Ford, GM and Others to Adopt Auto Data Privacy Rules

But AAA Says the Industry's Voluntary Guidelines Fall Short

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In-car technologies are presenting a host of new privacy questions, particularly about drivers' location.
In-car technologies are presenting a host of new privacy questions, particularly about drivers' location.
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Ford, GM, Mercedes, Toyota and several other automakers have agreed to adopt new auto-industry privacy guidelines, the companies said. But AAA and Senator Ed Markey of Massachusetts say the voluntary principles they plan to follow, from the Alliance of Automobile Manufacturers and Association of Global Automakers, aren't good enough.

The consumer data privacy principles for vehicles come in response to the explosion of technologies enhancing the driving experience, generating and collecting an onslaught of potentially-sensitive data in the process. Additional prodding came from Mr. Markey, a Democrat who last December sent letters to 20 automakers asking them to explain how they would guard against consumer data cyberattacks and privacy infringements.

The industry principles being adopted require participants to provide drivers with clear notice of data collection and use; offer "certain choices" to vehicle owners regarding data collection, use and sharing; and ensure data is employed in the context in which it was collected. In addition, the industry guidelines call on car companies to gather only information necessary for "legitimate business purposes," to retain the information for no longer than needed, and to practice "reasonable measures" to protect consumer data.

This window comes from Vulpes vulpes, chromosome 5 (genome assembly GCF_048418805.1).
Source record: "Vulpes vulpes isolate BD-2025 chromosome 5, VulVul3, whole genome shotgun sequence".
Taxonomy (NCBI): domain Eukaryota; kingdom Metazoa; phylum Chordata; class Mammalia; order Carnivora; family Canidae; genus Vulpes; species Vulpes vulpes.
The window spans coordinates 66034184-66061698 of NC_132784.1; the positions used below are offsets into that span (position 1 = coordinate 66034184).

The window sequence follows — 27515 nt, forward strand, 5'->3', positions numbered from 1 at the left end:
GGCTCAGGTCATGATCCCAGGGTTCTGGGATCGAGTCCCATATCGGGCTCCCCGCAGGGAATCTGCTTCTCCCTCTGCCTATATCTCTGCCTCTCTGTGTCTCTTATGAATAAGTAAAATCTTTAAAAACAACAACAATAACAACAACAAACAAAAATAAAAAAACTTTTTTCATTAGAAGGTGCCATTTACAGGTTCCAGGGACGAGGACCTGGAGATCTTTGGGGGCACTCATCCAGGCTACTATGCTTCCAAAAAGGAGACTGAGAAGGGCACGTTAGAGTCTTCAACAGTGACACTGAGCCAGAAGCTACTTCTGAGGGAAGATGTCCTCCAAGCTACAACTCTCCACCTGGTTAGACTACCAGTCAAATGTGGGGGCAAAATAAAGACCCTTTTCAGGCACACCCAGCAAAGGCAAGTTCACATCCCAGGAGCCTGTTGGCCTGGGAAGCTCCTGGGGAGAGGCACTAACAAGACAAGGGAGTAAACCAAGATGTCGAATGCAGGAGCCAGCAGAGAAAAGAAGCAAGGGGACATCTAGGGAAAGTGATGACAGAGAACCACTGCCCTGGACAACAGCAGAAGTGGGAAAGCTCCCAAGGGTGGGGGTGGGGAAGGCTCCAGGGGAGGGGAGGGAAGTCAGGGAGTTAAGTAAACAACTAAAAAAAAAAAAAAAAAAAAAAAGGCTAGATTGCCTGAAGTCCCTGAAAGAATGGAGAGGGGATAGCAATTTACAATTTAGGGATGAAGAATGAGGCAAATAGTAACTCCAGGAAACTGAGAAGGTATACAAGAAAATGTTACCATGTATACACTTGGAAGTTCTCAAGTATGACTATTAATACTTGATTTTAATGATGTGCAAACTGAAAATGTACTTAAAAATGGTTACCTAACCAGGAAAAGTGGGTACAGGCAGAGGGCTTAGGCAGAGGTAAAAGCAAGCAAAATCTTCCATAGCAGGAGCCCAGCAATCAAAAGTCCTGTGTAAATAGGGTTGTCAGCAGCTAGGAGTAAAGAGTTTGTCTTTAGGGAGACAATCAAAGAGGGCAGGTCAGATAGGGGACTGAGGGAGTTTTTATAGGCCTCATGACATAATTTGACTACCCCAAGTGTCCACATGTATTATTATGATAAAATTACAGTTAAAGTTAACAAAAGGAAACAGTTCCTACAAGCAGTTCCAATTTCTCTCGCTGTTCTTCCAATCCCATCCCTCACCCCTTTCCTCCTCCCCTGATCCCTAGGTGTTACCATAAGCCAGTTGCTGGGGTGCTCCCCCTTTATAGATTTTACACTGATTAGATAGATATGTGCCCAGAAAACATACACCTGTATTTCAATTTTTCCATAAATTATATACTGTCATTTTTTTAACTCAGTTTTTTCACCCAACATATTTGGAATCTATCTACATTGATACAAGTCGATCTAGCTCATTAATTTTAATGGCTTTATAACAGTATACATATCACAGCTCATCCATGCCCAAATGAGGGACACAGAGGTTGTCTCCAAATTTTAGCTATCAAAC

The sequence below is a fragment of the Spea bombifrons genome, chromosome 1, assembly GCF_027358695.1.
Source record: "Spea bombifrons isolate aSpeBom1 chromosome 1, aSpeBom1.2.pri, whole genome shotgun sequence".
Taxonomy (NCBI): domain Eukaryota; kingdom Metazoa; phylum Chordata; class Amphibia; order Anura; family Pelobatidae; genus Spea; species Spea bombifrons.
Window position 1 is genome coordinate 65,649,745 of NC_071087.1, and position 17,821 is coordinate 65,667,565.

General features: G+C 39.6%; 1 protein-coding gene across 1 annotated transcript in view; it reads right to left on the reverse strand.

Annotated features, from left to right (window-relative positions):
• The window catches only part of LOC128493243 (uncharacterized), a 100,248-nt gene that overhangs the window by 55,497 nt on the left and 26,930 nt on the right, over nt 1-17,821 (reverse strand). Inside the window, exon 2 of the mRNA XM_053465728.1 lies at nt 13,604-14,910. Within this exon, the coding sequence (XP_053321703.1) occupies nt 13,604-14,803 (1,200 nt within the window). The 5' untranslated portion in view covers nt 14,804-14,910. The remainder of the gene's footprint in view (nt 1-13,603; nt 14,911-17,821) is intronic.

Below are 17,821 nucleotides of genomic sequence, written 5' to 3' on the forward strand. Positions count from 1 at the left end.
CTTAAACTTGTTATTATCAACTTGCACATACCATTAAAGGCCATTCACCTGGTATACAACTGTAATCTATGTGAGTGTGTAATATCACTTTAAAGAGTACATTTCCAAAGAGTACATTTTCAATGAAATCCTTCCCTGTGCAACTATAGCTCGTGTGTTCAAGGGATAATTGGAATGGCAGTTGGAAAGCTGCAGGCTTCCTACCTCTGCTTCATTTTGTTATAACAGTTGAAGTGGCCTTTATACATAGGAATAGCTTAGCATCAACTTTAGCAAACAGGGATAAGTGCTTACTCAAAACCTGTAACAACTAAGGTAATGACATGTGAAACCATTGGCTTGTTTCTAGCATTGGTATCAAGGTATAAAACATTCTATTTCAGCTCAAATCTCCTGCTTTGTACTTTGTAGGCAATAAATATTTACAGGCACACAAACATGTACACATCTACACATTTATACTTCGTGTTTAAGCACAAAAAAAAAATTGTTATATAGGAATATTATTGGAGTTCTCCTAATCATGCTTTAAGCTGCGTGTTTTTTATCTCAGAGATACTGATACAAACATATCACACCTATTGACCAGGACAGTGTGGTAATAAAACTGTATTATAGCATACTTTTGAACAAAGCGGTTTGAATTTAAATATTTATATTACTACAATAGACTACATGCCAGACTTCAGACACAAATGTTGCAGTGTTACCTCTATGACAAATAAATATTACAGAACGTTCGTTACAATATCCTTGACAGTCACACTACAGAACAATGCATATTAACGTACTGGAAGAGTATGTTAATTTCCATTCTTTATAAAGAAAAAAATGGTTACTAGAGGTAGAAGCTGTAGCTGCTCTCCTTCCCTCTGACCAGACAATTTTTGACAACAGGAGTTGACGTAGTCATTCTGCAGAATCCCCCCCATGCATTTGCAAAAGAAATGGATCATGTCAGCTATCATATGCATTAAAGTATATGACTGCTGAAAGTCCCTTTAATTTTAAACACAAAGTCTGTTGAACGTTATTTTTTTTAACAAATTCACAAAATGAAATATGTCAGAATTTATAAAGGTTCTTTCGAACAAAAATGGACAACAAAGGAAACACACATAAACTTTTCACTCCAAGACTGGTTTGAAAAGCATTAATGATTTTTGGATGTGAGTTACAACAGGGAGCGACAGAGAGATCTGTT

View the guidelines document here.

The principles are lacking, AAA President and chief operating officer Marshall Doney said in a statement. "AAA is encouraged that automakers are taking a first step to address consumer rights with connected car data, but this agreement falls short of providing consumers the right to control their own information," he noted.,

"We remain concerned that industry continues to prevent consumers from having access to a competitive choice of automotive services," he said.

Mr. Markey also criticized the industry guidelines. "It is unclear how auto companies will make their data collection practices transparent beyond including the information in vehicle owner manuals, and the principles do not provide consumers with a choice whether sensitive information is collected in the first place," he said.

He said he will call for "clear rules -- not voluntary commitments" to govern auto data privacy. A perpetual privacy advocate in the Senate, Mr. Markey is not a lame duck. He won reelection to his seat representing Massachusetts on Nov. 4.

In addition to Ford Motor, General Motors, Mercedes-Benz USA and Toyota Motor Sales, automakers that said they'll abide by the industry guidelines are BMW of North America, Chrysler Group, Mazda North American Operations, Mitsubishi Motors of North America, Porsche Cars North America, Volkswagen Group of America and Volvo Car Group.

Location data harvesting and use remains a point of contention in discussions around auto data and privacy. In January, the U.S. Government Accountability Office said in a report that data-hungry in-car location services could use some improvement in terms of their privacy and consumer notifications. The report focused in particular on location data gathered via navigation systems, many of which are enabled by third-party tech firms.

The new industry guidelines say participants must ensure that third-party technology providers also comply with the guidelines.

Car makers have more than a year to comply with the industry principles, which will apply to vehicles manufactured no later than model year 2017 and to tech service subscriptions started or renewed on or after Jan. 2, 2016.